For Monique Pascucci, process improvement has become a way of life. Not only has the UC San Diego employee increased workload productivity and saved a particular department roughly $1 million, she has even restructured her closets and her kids’ toy bins to be their most efficient. “I see things and think ‘I can make this better,’” she says. And it’s all thanks to Lean Six Sigma.
Pascucci started her career in a traditional office setting, but craved something different. She dabbled in real estate before landing at UC San Diego, which was very different from what she was used to: There she learned how to negotiate contracts, and her superiors trusted her to lead projects, although that technically wasn’t in her wheelhouse. About the same time, UC San Diego Extension started offering scholarships for Lean Six Sigma, a business concept designed to improve processes and performance while saving money. Pascucci applied at her boss’s suggestion and was accepted. She hasn’t slowed down since. “I naturally thought that way—I really am a problem solver—but going there gave me credibility and tools I didn’t have.”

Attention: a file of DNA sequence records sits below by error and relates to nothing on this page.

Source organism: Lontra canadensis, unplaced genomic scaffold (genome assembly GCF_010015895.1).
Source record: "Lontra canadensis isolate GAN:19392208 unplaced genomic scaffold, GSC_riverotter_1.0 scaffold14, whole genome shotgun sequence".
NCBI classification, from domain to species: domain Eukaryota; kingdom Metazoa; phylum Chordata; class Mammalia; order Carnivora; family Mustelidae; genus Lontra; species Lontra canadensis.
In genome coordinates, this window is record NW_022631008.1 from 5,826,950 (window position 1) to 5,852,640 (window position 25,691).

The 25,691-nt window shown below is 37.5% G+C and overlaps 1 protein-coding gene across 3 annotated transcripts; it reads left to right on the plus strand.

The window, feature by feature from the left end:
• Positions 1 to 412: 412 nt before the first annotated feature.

Lean Six Sigma inspired her to launch a reorganization and a workload redistribution in the department where she worked. Two promotions followed. She is now a senior project analyst/organizational consultant in the Office of Program Management and Business Integration, and is working on a project called UC Path, which is transforming payroll, timekeeping and human resources throughout the entire UC system. She’s also earned a project management certificate from Extension and has enrolled in an advanced Lean Six Sigma program.
Her biggest takeaway from Lean Six Sigma was learning to consistently look for the root cause of a problem, to find out why it exists in the first place. The focus, she says, is on the problem. “If you come in with a solution, it’s going to be hard to be open-minded to all the other possible solutions.”
Did this inspire you to improve on a process? Tell us about it in the comments.